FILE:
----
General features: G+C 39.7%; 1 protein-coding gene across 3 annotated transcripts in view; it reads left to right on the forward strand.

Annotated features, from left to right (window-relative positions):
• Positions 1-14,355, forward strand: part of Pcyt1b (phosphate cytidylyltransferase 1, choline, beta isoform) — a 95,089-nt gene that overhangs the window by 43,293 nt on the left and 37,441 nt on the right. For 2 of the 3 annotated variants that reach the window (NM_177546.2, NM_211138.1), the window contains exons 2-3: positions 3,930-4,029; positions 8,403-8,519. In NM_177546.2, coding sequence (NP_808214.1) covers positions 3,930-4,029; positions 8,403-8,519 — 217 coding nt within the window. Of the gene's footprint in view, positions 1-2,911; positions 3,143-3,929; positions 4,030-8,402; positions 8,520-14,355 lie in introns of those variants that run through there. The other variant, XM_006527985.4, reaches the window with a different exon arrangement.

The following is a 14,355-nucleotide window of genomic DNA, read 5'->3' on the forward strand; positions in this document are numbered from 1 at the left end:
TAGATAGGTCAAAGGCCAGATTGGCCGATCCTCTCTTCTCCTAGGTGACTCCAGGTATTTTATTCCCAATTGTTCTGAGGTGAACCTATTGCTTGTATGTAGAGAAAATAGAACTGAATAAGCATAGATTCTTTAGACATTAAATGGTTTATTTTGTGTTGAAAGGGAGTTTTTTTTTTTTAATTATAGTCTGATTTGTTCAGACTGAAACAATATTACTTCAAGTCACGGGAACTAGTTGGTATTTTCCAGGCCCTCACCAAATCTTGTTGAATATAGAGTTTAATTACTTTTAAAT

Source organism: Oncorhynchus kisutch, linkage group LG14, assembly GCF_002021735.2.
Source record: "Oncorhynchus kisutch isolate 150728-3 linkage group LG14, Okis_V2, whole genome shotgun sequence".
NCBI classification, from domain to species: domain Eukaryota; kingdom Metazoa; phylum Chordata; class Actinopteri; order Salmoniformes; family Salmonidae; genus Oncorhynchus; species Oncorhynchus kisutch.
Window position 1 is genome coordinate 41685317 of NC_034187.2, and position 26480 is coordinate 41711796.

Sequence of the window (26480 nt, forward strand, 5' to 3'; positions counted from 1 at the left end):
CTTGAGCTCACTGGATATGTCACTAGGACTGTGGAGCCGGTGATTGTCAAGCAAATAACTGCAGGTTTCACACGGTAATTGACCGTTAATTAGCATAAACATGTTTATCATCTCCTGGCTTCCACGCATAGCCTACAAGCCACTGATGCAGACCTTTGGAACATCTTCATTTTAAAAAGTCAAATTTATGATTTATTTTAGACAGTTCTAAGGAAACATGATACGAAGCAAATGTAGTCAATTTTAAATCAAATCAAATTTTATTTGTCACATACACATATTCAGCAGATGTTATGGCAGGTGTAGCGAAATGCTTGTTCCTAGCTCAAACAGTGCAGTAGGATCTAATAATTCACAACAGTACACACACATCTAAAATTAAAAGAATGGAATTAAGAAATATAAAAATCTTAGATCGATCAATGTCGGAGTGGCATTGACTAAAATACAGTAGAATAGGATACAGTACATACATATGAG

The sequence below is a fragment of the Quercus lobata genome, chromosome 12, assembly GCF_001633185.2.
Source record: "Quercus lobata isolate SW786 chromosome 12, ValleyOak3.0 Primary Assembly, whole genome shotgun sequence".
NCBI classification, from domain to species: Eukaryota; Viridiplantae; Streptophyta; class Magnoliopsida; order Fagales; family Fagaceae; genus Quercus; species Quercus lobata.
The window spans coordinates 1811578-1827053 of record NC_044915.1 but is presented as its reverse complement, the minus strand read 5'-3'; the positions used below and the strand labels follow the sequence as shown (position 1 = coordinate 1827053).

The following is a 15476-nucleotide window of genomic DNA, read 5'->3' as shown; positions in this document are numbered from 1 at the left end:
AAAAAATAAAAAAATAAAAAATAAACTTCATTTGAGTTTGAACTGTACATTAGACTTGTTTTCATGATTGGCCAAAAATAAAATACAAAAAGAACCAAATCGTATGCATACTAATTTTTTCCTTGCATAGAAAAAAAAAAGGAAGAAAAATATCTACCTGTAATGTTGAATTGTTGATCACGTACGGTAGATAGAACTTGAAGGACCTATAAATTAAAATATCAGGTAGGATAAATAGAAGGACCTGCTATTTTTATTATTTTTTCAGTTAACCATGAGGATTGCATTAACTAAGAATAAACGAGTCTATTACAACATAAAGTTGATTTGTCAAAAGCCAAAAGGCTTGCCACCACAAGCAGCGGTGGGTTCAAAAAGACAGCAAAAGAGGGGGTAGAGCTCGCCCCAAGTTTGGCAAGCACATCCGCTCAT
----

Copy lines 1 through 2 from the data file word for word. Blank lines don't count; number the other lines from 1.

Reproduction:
General features: G+C 39.7%; 1 protein-coding gene across 3 annotated transcripts in view; it reads left to right on the forward strand.

Annotated features, from left to right (window-relative positions):